FORT MYERS, Fla. -- Soon enough, The Great Chatham Fog Game will be only a memory, like other Cape Cod legends that have disappeared, the Chequesset Inn and Billingsgate Island, recalled only by those who saw them with their own eyes.
The game was like no other ever played in the Cape Cod League, or so the old-timers say. Even on a clear summer's day, the towering left-hander skinnier than a fungo bat was a sight to behold, his fastball popping his catcher's glove so loud that folks thought someone was shooting off fireworks on the beach, his slider swerving so unexpectedly that a couple of batters found themselves swinging and missing at pitches that hit them in the leg, causing the pitcher's teammates to muffle their laughter in their sleeves.
But in the fog -- and with Chatham surrounded on three sides by water, including the Atlantic Ocean and Nantucket Sound, it can be as thick as a seven-layer cake -- no one had a night quite like this. Andrew Miller, a 6-foot-7 freshman from North Carolina and the best pitcher Chatham Anglers coach John Schiffner ever saw in a lifetime of coaching on the Cape, struck out 12 batters in a row -- a K for every out in the first four innings.
"Yeah, I do remember," said Miller, who is now in camp with the Boston Red Sox trying to unlock the key to past glory, when someone brought up that night in 2004 the other day. "Hard to forget."
But here's what will make it a challenge to remember. As far as the game's gatekeepers are concerned, it never happened. There is no official box score. Records not only weren't broken, they didn't count.
This game wasn't lost to the mists of history. It was lost to the Chatham fog. Umpires called the game after four innings.
"Chatham fogs are just another conversation piece," the town's chamber of commerce breezily proclaims on its website.
In this case, the fog ended all talk of what might have been.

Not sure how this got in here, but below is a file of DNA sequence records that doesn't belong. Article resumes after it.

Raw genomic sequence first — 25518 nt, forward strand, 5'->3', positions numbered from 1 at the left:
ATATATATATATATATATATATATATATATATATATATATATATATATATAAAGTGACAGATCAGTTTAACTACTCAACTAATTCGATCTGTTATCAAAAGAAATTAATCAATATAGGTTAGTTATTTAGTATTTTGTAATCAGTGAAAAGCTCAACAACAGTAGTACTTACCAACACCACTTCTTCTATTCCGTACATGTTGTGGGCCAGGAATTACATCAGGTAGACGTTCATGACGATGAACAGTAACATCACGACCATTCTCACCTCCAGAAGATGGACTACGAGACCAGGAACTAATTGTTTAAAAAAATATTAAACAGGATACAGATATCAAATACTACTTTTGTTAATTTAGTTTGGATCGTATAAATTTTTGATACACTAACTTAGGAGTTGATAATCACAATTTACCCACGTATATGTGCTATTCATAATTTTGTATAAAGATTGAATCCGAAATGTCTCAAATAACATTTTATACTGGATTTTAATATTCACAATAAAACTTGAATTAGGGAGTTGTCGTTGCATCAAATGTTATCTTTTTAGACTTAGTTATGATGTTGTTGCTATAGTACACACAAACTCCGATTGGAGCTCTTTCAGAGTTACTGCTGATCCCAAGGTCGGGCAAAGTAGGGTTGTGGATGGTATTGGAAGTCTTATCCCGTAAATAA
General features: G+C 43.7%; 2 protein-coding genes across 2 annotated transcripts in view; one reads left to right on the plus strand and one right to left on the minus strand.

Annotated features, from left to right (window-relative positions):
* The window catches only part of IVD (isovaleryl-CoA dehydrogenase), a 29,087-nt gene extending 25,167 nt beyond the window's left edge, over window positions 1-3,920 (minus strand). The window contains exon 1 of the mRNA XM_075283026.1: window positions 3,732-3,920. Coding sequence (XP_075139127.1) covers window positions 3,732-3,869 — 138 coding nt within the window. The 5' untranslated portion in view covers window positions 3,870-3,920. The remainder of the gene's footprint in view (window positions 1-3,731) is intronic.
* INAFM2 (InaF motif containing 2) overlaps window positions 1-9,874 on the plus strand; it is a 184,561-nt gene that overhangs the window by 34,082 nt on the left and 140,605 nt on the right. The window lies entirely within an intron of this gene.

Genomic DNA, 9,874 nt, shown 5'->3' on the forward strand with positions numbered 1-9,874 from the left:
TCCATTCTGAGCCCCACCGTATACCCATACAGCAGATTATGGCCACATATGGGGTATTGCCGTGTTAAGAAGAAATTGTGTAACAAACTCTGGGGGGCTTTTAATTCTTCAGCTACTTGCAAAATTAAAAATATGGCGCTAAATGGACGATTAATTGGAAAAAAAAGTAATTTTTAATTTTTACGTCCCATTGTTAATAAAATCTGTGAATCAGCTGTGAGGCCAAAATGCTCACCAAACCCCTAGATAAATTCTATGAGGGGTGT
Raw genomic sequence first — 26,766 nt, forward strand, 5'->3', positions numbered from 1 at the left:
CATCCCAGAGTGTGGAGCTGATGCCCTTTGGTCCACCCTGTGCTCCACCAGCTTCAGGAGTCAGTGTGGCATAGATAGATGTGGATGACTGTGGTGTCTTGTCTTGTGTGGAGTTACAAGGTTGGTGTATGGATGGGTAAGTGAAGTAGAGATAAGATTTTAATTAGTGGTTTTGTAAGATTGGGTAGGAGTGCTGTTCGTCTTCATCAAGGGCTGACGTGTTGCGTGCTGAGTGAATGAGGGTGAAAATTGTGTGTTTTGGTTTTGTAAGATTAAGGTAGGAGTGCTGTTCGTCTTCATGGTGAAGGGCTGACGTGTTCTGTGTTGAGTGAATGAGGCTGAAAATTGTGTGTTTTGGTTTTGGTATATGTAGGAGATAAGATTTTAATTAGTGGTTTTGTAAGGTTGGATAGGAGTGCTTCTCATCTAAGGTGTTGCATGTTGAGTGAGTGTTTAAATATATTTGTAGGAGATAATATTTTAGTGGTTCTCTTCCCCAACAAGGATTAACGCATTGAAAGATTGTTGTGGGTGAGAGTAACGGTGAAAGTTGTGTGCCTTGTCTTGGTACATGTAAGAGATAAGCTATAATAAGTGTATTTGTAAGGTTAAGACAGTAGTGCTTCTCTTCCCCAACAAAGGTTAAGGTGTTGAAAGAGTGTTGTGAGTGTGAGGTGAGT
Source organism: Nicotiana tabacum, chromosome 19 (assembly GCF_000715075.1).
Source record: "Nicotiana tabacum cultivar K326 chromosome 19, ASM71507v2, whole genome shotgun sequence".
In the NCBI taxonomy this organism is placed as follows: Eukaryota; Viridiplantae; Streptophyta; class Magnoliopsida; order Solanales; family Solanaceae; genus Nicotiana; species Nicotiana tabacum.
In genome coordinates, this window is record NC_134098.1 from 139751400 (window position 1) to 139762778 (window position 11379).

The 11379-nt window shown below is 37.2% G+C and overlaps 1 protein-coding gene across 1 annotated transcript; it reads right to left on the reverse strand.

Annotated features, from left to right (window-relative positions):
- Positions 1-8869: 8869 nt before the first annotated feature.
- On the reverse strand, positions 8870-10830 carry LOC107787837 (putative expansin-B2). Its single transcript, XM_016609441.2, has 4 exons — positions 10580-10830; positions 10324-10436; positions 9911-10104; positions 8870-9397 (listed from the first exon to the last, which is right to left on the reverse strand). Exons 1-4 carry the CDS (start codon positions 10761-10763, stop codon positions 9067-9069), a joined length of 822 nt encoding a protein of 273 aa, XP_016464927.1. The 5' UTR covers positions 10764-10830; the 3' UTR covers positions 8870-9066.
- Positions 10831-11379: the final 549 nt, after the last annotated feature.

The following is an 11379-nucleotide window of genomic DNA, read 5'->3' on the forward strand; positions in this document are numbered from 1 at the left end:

"The odd thing," Miller said, "is that in the Cape League, they determine if it's too foggy by one of the coaches hitting a pop fly, and the outfielders saying, 'I can't see the ball.' I guess it's not surprising they said they couldn't see it that night.
"Just a funny game, one of those things you kind of look back and laugh about."
Miller's past unexpectedly intersected with his present in Sox camp. He recalls that he walked or hit the first batter of the fog game, but couldn't remember who it was.
It was Red Sox center fielder Jacoby Ellsbury, who at the time had recently finished his sophomore year at Oregon State and that night was leadoff man for the Falmouth Commodores. Ellsbury, like Miller, was fuzzy on how he reached base that night. "He either walked me or hit me," Ellsbury said, "and I thought he struck out more than 12."
But Ellsbury had absolute clarity about another detail. "It was wacky because you couldn't see because of the fog, and once the fog rolled in it would just sit there.
"We were probably happy they called it because of the fog. It was good for us."
It was Schiffner, the longtime high school social studies teacher and all-time winningest coach in the Cape League (Mike Lowell was his all-time favorite Chatham player), who recalled the batters swinging at baseballs that wound up hitting them.
"Two right-handed hitters swung and missed, and the ball hit them in the foot," he said. "My guys were trying not to laugh on the bench."
That happened in broad daylight, too. "I remember one game where I hit the leadoff guy three times and he swung all three times," Miller said.
"I tried to throw my slider to right-handed hitters where it would break right into their back leg. I guess a couple of times when they swung at it and that happened, it was funny."
Miller, remember, was just a college freshman. That year, in the Cape all-star game, he struck out the side on 15 pitches. Schiffner said he dialed up Miller's velocity to 100 mph that day.
The next year, Miller was even better: a 6-0 record in eight starts with a 1.65 ERA, while averaging 12.1 strikeouts per nine innings. Opposing hitters batted .133 against him that summer.